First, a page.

Living and Learning in the United States: Considerations for International Students

As a student coming to college in the United States. from another country, you will experience a wonderful opportunity to study in a large and vibrant higher education system. At the same time, you will need to manage some adjustments or issues that your U.S. born classmates will not have to deal with. Living and learning in a new language, distance from home, unfamiliar culture, religion and social “rules”, even unfamiliar food might all be things you may have to deal with. But, you should also know that most schools that accept international students have pretty good resources and supports for you.

Here are a couple of ideas to help you manage the living/cultural transition:

  • Use official campus resources. Your school probably has an office of international students. Most of the time, these offices run lots of programs providing guidance around culture and adjusting to life in the U.S. These programs are both a great chance to learn about life in a U.S. college but are also a great chance to meet other international students.
  • Use student clubs. Many schools will have nation or religious based clubs which provide another opportunity to connect with students of similar backgrounds and many of these clubs provide support to help new students settle into life in the U.S. Some even have home-like and familiar events, socializing and food.
  • Use community resources. Many college towns have pretty diverse communities. Find out whether there is a community in your college’s town from your country of origin. This is another great way to feel at home and connected to others. This will also be a great way to find familiar food and ingredients.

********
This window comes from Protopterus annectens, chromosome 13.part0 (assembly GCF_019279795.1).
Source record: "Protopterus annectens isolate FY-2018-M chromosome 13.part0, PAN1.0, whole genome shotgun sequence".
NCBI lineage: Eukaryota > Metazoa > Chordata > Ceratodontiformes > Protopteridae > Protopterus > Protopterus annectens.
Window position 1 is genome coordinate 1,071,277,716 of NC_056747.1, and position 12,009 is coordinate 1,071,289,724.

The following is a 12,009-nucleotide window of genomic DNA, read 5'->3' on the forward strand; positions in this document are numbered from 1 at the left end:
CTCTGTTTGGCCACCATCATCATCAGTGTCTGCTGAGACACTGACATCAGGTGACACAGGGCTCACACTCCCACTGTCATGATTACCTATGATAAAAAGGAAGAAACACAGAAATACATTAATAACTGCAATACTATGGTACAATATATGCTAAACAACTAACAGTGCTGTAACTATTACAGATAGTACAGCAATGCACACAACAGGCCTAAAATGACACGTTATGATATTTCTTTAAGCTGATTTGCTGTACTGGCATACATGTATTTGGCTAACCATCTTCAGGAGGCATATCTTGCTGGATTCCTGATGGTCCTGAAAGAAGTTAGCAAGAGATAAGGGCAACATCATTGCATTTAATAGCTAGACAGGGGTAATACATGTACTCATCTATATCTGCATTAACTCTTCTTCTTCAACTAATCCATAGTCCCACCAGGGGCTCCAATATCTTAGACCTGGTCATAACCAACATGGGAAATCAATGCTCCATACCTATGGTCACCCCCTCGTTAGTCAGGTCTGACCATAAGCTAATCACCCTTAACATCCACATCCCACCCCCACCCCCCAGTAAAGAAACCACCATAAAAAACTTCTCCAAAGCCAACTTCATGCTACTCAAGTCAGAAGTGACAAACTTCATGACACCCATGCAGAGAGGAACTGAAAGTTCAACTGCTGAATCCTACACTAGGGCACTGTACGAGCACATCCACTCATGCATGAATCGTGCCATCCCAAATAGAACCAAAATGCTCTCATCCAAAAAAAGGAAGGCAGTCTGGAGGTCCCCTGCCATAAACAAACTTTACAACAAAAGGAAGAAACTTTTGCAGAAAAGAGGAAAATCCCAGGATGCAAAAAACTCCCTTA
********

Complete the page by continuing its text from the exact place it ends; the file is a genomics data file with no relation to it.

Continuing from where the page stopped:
• Look for small ways to feel at home. Use food, music, art and other items to help you feel more at home. If you have a roommate from another country or culture, offer to share different types of food items. If you live in a dorm or apartment with a kitchen, plan meals or events where people can describe, play music from, share food from different cultures.
  • Work out a communication plan. It is great to arrange a plan with your family about how and how often you will communicate directly. So many people have access to online resources like Skype which make it easier and less expensive to stay in touch directly with family and friends from back home. Don’t forget about time zone differences when you are making your plans though!
  • Find balance in your activities. As you settle in to life at school, look for a balance of relationships and activities between people from your own background and a wider range of connections. This will help you adjust to life in the US but still allow you to keep connected with your own background and culture. It will also make the experience more interesting.

If you find yourself feeling isolated and lonely and the steps above have not helped enough reach out to someone at the international student office, your RA, your counseling center or the dean of student’s office. They are there to help you and want you to succeed and feel comfortable at school.

For more information about navigating college life in the United States as an international student, check out ISO – International Student Organization in the USA.

Want to hear more from Set to Go? Get updates about Set to Go and other JED news.

By submitting this form, you agree to receive emails from The Jed Foundation (JED). View our Privacy Policy, Terms of Use, and Contact Information.

Go to Video...